Local-Scale Effects of Shoreline Type

Abundances of 10 of 12 fish and crustacean species tested were strongly related to local shoreline type (beach, wetland [native vegetation], bulkhead, or riprap revetment; Fig. 3, Online Resources B), with specific effects dependent on functional species group (Table 1) and body size. Shoreline type explained 20.8 and 14.7% of the variation in faunal community structure within 0–3 and 0–16 m from shore, respectively (redundancy analysis, Online Resource C). Littoral-demersal species (small-bodied bottom-oriented species often found in shallow water) including mummichog (Fundulus heteroclitus), naked goby (Gobiosoma bosc), grass shrimp (Palaemonetes pugio), and striped killifish (Fundulus majalis) were more abundant adjacent to wetlands than hardened shoreline types at both distances from shore sampled (Fig. 3). Striped killifish and two planktivores (bay anchovy (Anchoa mitchilli) and Menidia spp.) were also more abundant at beaches within 0–16 m of shore than hardened shoreline types (only significant for striped killifish and Menidia spp.), while blue crab abundance and fish species richness were significantly lower at beaches than other shoreline types within 0–3 m from shore. In contrast, several benthivore-piscivores (larger-bodied bottom-oriented species) including spot, white perch (Morone Americana), and striped bass (Morone saxatilis), one open-water planktivore (bay anchovy), and Centrarchidae, which are either planktivores or benthivore-piscivores depending on life stage, were more abundant within 0–3 m of shore along hardened shorelines (especially bulkheads) than at wetlands or beaches (Fig. 3 upper panel). Within 0–16 m of shore, benthivore-piscivore species abundances were similar between hardened and wetland shorelines (Fig. 3 lower panel), suggesting some patterns within 0–3 m of shore reflect small shifts in habitat use. Notably, both the ANOVA analysis (here) and redundancy analysis (Online Resource C) showed similar species abundances on riprap and bulkhead habitat within 0–3 and 0–16 m from shore. See Online Resource B (Tables B1 and B2) for complete statistical output, including F and P values, of blocked ANOVAs examining local-scale effects of shoreline habitat on faunal abundances in waters within 0–3 and 0–16 m from shore. See Online Resource C (Fig. C1) for output of a redundancy analysis corroborating these results.
Fig. 3

Local-scale associations of 12 fish and crustacean species with natural (wetland and beach) and hardened (bulkhead and riprap) shoreline types. Species are ordered to clump similar patterns. Abundances and species richness are reported in Z-score units after standardization with respect to gear type and year of capture; 0.0 on the y-axes are equal to average abundance for a species within each gear/year. Numbers above species codes on the x-axes correspond to statistically significant pairwise differences in habitat associations (See Online Resource B [Tables B1 and B2] for complete statistical output). 1 = wetland > all others; 2 = wetland > bulkhead and riprap; 3 = wetland > beach; 4 = beach > all others; 5 = beach <all others, 6 = beach > bulkhead and riprap; 7 = bulkhead > all others; 8 = bulkhead > beach; 9 = bulkhead > wetland; 10 = riprap > beach; 11 = riprap > wetland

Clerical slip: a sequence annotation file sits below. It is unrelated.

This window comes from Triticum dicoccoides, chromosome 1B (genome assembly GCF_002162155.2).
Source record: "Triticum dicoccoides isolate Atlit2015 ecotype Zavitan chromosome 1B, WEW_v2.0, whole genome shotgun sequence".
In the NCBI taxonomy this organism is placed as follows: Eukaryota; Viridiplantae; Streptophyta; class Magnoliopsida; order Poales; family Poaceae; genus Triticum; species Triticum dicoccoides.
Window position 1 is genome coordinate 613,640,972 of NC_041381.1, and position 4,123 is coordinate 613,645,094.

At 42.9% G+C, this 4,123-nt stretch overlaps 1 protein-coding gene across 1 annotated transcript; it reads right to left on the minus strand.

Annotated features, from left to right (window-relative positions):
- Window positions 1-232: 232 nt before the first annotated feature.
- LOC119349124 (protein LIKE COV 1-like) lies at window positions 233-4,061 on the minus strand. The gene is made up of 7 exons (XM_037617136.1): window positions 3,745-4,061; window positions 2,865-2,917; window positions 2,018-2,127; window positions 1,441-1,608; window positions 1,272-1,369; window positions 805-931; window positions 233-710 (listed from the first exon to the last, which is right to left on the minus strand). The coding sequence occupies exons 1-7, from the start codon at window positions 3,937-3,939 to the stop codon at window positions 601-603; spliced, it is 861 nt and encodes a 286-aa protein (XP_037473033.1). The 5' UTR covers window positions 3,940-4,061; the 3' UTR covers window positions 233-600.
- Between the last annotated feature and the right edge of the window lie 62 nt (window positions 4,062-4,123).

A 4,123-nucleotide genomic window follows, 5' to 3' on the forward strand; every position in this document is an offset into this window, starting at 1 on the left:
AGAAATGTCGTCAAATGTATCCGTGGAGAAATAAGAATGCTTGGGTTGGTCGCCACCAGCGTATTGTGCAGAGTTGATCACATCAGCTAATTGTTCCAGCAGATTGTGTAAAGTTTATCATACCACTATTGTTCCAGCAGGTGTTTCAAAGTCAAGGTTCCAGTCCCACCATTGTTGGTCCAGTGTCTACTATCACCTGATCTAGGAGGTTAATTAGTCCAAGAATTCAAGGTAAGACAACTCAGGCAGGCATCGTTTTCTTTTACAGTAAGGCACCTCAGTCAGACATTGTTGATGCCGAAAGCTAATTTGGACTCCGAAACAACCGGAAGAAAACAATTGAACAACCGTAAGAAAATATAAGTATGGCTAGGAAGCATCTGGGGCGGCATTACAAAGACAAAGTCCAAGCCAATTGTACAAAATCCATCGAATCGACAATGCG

Local-scale water depth was significantly greater at bulkheads and ripraps compared to wetlands and beaches at 0 m and 3 m distance from shore (Online Resource B [Table B3]; average of 0.51 and 0.26 m deeper, respectively). However, depth increased with distance from shore (Online Resource B, Fig. B1) and was similar across all four shoreline types at 16 m distance (shoreline type averages ranged from 0.99–1.07 m, p = 0.93). Two species associated with hardened shorelines in waters within 0–3 and 0–16 m from shore (spot and bay anchovy) and two larger-bodied species with comparable abundance at wetlands and hardened shoreline in waters within 0–3 and 0–16 m from shore (blue crab and Atlantic croaker) were actually most abundant along wetland shorelines in samples collected farther from shore (10 to 50 m; Fig. 4).
Fig. 4

Positive relationships between local-scale percent of wetland shoreline and abundance of spot (Leiostomus xanthurus), blue crab (Callinectes sapidus), Atlantic croaker (Micropogonias undulatus), and bay anchovy (Anchoa mitchilli). All species were collected from paired fyke nets set 10 to 50 m from shore and soaked for 24 h (Online Resource B, Table B1). Percent of shoreline occupied by emergent wetland vegetation was visually assessed at each site. Each data point represents the mean abundance from sites with a given percentage and error bars represent ±SE. All four relationships are significant at α = 0.05

System-Scale Predictors of Fish and Crustacean Abundance